At the local sweet shop, three particularly nice sweets are on special offer. A Sparkle, a Wibbler and a Nobbler together cost 40p. A Nobbler is over three times the price of a Sparkle. Six Sparkles are worth more than a Wibbler. A Nobbler, plus two Sparkles costs less than a Wibbler. Can you determine the price of each type of sweet?

i couldn’t help myself, i looked for google for some brain teasers, and i liked this one. maybe i need to look for a really challenging ones, this one is pretty easy, u get it after 3rd or 4th try

23 13 4

but wanna ask, did u use a systematic method or just worked it out randomely, I mean using ur thinking abilites only? I used a combination of both! it is easy, but hey, lets try to solve it using a computer program, can u? object oriented language, not logic one ðŸ˜‰

tell me, because I did not study algorithems, u remember that day we were talking about PHD and Algorithems?

well, i don’t think it is that hard to make a program that try all possible combinations. by the way , this method is called brute force. but of course this method is the least realistic for use in general puzzle questions

but if we are to think of a smart method to do it, hmmmmmm, i guess combinging and three comparisons in the quesiton should be able to reduced to a single range for each sweet.

i did like u did, both, i put the main three comparisons, start putting arbitrary cost for sparkles and then i try to satisfy the sparkles rule by adding 1 to the cost of 3 sparkles to get the nibbler and try the last 2 comparisons to see if it worked. this method is more of trial and error, but really i think we can reduce the comparisons into a spcefic answer, u know what..i will try it now, so i will pause this comment.

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yeeeeeeeeesssssssssssss, i did it, and apparenlty it was harder than i expected. it took a good 10-15 minutes.

Here are the equations, sparkles is S, nibbler is N and wibbler is W.

the equations we have are:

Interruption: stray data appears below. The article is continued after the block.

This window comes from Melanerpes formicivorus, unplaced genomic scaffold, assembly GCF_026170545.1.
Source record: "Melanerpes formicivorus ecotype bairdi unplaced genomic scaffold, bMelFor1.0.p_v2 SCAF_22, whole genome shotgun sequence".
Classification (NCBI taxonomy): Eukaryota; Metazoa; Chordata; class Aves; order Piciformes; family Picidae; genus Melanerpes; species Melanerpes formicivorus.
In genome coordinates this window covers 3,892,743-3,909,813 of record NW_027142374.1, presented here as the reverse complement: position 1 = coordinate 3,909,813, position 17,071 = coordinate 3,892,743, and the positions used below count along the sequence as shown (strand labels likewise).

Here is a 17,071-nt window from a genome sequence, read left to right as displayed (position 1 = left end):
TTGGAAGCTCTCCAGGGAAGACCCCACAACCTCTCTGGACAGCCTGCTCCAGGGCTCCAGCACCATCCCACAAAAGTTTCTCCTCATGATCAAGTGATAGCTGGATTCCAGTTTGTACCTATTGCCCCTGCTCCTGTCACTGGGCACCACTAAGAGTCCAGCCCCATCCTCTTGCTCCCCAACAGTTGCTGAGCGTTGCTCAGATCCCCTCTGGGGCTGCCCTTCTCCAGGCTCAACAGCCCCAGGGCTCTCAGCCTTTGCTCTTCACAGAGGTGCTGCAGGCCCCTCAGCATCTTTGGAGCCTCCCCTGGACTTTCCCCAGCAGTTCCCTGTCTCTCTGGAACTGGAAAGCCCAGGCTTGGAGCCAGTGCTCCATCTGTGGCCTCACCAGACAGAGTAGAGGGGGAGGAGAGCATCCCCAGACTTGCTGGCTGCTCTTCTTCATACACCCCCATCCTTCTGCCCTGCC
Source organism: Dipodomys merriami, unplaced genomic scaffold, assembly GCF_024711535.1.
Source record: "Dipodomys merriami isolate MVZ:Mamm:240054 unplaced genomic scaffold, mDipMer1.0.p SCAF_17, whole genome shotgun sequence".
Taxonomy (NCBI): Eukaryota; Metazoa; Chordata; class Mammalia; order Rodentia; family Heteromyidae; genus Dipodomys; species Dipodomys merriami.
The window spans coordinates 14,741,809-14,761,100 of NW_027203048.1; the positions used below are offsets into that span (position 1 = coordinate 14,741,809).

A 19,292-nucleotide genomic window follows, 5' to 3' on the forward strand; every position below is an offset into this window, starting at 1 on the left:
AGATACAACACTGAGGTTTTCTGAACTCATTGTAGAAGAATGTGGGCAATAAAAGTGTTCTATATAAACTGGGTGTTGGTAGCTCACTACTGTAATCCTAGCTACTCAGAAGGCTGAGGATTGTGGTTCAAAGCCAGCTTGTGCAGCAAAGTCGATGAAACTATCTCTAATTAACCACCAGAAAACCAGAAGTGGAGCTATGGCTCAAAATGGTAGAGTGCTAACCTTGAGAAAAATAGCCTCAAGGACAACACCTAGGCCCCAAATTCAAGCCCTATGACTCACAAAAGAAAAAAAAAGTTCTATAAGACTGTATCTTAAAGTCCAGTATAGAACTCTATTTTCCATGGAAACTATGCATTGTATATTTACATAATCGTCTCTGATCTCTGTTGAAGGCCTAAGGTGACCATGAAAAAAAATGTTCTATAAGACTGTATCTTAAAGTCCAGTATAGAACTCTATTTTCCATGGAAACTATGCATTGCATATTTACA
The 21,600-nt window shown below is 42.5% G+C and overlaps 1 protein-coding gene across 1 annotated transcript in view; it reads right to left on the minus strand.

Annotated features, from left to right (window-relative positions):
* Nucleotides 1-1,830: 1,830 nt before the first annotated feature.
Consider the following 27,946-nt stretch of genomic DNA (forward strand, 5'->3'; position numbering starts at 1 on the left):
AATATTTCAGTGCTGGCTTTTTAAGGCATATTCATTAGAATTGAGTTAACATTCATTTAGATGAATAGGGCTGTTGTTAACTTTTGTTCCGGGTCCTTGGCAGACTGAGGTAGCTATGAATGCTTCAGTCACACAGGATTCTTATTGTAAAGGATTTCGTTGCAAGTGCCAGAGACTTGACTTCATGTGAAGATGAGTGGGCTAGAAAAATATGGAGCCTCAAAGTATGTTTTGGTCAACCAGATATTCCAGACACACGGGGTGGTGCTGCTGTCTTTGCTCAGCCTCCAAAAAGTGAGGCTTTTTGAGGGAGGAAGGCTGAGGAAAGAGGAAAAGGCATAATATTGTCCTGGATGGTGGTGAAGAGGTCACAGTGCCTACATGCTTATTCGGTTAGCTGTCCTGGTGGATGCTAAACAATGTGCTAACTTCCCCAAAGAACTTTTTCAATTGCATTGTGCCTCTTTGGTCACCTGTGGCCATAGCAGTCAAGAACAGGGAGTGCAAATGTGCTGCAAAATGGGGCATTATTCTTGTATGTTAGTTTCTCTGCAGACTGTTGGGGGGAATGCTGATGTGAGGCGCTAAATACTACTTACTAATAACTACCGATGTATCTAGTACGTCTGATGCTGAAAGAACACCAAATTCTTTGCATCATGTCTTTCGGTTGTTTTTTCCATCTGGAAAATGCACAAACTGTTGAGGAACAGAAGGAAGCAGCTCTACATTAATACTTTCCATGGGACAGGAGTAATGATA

1)S + N + W = 40

2)3S < N

3)W < 6S

4)N + 2S < W

the first part:

12S + 12N + 12W = 480 // Eq1) *12

12W + 2W + 12N < 480 // subsituting by Eq3)

14W + 36S < 480 // substituting by Eq2)

20W < 480 // substitute Eq3)

W <24

second part: 480 // substitute by Eq4)

if we rearrnage Eq4) we get Eq5)N 480 // substitute by Eq5)

5/12*(24W – 12S) > 5/12*(480) // multiply by 5/12

10W – 3S – 2S > 200 // just did the multi and parted 5S

10W – N – 2S > 200 //subs by Eq2)

9W > 200 // subs by Eq4)

W > 22.2222222

so 22.2222 < W < 24 so W is 23

i didn’t do the rest, but it is much easier from here.

it took much longer in the second part because i can’t substitute things with less value, like i can’t substittue 6S with W because W worth less, and if i put it on the bigger part of the comparison, i can’t gaurntee it won’t change the sign, so all my subssititues in the first part was from big to small, and the second one, from small to big this way i can keep the comparison direction

p.s: i just did this on paper, so i bet there is redundancy in my solution, but the idea is the same.

nice solution! but actually I did not use the three comparisons! I reduced them to 2 comparisons that are much easier to deal wih.

they are:

4S>N>3S

6S>W>5S

when u use it with the sum of 40, u would soon figure out that any value gr8er than 7 is impossible and then u would find that 7, 6 & 5 without trying are also impossible, and that 1,2 & 3 are impossible also without trying but just by thinking, so it is s = 4 definitely.

the trails are really reduced, and so you get it quickly. anyways, trail and error might take long time but will sure find the solution, thinking is likely to find it faster but not for granted that u would found the solution, so the hybrid method is the best I think =)